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    I have been trying to package something with Nix for a couple of days now and the experience is just horrible. The documentation gets worse and more esoteric the deeper you go - thanks for this article, will allow me to un-bodge a bodged part of CI (just to bodge it differently, but still).

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      Yeah, Nix the language is fine overall. What’s most difficult are all the libraries that ship with nixpkgs. It’s impossible to use them without reading the code. And there are small variations that prevent knowledge from being transferable.

      Hopefully, the article helped bring back a bit more Dockerfile-like experience.

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        Even reading the code is laborious due to dynamic typing and utter lack of documentation. If some package function takes an argument and passes it to some other function, and you want to know what type that function is, you need to find every call-site for that function or else go down the call stack and find every usage for that parameter. It’s an absolute grind.

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          +1 to the nixpkgs libraries being tricky to follow/understand.

          This was a major motivator for my in-progress switch to Guix (which has its own issues).

          I find the library aspect of Guix much easier to follow, since they’re written wrt records with decent levels of abstractions (see the operating-system record, for example).

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          While the whole nixpkgs is complex and lacks good docs, I’ve found it not that deep in the end. There’s a few language-specific abstractions to learn, nix language itself, but then… in the end it’s functions generating shell scripts. The serious problems remain where they are with any packaging - getting a reliable, reproducible environment. So for example dealing with Darwin sdk quickly becomes the biggest problem rather than nix.

          This is not a disagreement with your experience, i also think it sucks. Just a note that “more esoteric the deeper you go” flattens out surprisingly quickly. I think I “got” nix quicker than deb/dh.

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            Ah, then can you help me find out how to change the kernel in NixOS to L4Linux? I hit a cognitive wall around cross-compilation, especially trying to introduce a new architecture (L4Linux seemed to require this, or maybe it looked like a reasonable way forward when I tried doing this).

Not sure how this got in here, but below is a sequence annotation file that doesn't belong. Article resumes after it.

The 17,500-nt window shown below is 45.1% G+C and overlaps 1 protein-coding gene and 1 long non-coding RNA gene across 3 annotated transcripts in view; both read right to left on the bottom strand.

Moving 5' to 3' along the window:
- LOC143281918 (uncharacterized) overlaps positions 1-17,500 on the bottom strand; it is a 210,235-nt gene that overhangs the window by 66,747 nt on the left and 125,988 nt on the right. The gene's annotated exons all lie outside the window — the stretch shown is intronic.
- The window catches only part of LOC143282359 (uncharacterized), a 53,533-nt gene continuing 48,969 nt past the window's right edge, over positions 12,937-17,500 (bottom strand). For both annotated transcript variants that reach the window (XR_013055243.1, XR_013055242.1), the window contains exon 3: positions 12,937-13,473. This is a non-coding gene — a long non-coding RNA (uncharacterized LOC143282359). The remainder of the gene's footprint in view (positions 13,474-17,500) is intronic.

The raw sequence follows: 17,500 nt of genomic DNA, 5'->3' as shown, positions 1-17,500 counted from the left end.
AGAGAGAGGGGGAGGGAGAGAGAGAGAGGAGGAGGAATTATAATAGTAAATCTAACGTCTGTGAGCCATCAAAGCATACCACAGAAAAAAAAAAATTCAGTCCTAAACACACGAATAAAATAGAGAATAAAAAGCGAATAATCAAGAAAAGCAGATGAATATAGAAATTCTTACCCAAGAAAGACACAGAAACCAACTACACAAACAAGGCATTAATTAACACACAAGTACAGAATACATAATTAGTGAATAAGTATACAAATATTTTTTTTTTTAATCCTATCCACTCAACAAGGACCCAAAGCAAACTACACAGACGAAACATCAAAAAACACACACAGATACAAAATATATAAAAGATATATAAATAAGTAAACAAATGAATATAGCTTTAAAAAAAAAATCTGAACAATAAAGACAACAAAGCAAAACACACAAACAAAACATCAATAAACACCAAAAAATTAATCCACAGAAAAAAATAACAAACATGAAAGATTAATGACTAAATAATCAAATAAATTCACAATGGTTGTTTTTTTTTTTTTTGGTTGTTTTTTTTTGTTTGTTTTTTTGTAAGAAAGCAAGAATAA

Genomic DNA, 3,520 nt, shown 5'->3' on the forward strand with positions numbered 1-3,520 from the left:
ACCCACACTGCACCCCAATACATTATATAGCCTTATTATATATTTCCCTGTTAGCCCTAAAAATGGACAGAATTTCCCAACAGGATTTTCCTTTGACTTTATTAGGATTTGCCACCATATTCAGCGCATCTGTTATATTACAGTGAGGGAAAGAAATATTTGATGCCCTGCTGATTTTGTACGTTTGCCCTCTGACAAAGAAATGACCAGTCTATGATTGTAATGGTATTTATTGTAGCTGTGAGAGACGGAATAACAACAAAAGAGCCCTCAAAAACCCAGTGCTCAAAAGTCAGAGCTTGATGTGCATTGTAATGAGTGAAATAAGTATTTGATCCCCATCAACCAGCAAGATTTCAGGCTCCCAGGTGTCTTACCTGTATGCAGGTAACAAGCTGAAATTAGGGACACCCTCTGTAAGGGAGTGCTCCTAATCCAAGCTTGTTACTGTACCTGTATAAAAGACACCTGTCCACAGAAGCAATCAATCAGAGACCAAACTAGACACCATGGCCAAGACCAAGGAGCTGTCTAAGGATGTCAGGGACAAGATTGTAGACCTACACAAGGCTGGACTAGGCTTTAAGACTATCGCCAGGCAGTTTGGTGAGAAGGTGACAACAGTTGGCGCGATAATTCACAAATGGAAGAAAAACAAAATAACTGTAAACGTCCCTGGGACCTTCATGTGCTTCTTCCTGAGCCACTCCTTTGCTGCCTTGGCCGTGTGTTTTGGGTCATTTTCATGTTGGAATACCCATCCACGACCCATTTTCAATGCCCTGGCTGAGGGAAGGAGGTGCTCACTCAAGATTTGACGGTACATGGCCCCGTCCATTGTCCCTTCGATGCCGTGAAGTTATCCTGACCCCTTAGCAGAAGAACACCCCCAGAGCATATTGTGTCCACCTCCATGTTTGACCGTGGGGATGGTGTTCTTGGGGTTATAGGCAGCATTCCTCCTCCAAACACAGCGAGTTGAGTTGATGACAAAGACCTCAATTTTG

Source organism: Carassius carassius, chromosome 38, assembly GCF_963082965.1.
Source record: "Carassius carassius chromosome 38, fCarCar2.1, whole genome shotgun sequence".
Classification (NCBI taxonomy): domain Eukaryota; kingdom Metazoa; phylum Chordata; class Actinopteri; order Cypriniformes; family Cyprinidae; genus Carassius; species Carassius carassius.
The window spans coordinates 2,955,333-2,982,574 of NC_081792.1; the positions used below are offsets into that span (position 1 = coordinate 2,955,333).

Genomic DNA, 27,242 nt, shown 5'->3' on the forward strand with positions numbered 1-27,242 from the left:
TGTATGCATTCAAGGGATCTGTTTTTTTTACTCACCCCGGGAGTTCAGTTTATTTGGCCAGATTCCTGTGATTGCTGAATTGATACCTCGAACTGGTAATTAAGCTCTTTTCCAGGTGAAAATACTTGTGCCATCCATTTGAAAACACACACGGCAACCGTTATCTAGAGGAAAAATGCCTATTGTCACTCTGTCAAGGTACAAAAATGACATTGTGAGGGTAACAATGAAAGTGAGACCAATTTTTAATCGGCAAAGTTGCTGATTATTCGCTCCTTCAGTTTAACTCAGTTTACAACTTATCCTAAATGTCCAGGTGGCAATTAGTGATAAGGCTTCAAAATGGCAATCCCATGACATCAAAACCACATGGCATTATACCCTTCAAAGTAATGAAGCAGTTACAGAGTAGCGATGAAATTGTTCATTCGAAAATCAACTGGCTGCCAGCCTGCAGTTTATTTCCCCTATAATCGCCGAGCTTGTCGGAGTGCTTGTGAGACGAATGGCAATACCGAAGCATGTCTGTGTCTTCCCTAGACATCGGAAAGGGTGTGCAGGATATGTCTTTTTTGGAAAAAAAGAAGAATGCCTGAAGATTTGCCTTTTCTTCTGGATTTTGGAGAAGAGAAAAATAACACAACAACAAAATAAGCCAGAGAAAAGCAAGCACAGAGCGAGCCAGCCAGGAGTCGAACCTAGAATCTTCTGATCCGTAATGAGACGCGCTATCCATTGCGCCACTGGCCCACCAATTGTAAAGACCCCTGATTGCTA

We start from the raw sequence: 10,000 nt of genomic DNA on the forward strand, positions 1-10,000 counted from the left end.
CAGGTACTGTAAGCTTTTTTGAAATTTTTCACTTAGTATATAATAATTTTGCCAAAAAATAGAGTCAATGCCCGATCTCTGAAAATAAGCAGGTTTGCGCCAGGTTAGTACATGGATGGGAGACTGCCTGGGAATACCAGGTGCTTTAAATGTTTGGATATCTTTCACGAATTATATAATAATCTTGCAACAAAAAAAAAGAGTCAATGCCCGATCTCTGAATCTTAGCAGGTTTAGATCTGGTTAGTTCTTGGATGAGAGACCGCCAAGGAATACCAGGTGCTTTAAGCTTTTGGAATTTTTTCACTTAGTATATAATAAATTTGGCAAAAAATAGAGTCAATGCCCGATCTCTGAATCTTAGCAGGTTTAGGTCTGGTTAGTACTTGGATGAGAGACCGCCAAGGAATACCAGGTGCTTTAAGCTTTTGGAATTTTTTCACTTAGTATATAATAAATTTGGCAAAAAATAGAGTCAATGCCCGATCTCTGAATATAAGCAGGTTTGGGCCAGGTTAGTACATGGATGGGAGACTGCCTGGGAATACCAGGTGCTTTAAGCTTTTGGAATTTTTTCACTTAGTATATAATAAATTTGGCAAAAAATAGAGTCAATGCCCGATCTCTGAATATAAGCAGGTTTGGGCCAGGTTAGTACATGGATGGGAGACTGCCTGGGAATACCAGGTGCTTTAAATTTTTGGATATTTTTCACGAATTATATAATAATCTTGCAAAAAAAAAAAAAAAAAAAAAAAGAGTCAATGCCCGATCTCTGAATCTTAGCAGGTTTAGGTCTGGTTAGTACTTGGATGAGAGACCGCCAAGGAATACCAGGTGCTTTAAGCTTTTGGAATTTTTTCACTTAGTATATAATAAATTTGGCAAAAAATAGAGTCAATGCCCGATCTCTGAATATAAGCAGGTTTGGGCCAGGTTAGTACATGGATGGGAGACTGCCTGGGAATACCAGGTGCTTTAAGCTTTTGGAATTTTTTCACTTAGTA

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              I think that one would deserve a blog post rather than a lobsters comment :-)

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                I’m fine whichever way you prefer!

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              in the end it’s functions generating shell scripts

              This idea alone scares me

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                Most of the packaging is running configure, make, yarn, cargo, install and others. It all reduces to firing up a few processes at some point. Why is it scary?

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              The best documentation is the implementation, for better or for worse

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                Nix documentation is bad

                Just how long should it stay like this? This something I’ve been reading for, what, 2 years…

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                  The documentation is awful and with the push for Flakes over regular derivations the situation is getting worse. It won’t be better for a while, although what exists is usable. But trying to do most non-trivial things requires finding someone who’s done something similar and using it as an example. I am trying to understand more of the ecosystem so I can start an alternative Nix/NixOS wiki. The current wiki is full of outdated and poorly explained disparate pieces of information and should really be more like ArchWiki.

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                    I don’t know how management of these projects work, but can’t they like, just assign 150k for two devs for two years to fix the documentation once and for all?

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                      You got 150k laying around and two people who know enough about Nix but don’t care to hack on it directly?

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                        You can certainly motivate people using pooled money. Nix macos is being supported through https://opencollective.com/nix-macos so maybe the documentation could be done the same way.

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                          Because it’s a technical problem. Documentation is a tough nut to crack. Technical people often don’t even know how to tackle it.

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                    Until a hero comes along.

                    The NixOS project is largely driven by volunteers. Volunteers work on the things they are interested in. And you get to benefit from it for free. That’s the deal.

                    It’s not some corporation where you allocate Human Resource on the docs. You need to actually get people interested in solving the problem, and it’s hard. Most people in open source are technical people, and they like to solve technical problems.

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                  Thank you! This is awesome and will make it (one hopes) easier to introduce nix in an enterprise setting / work with nodejs projects.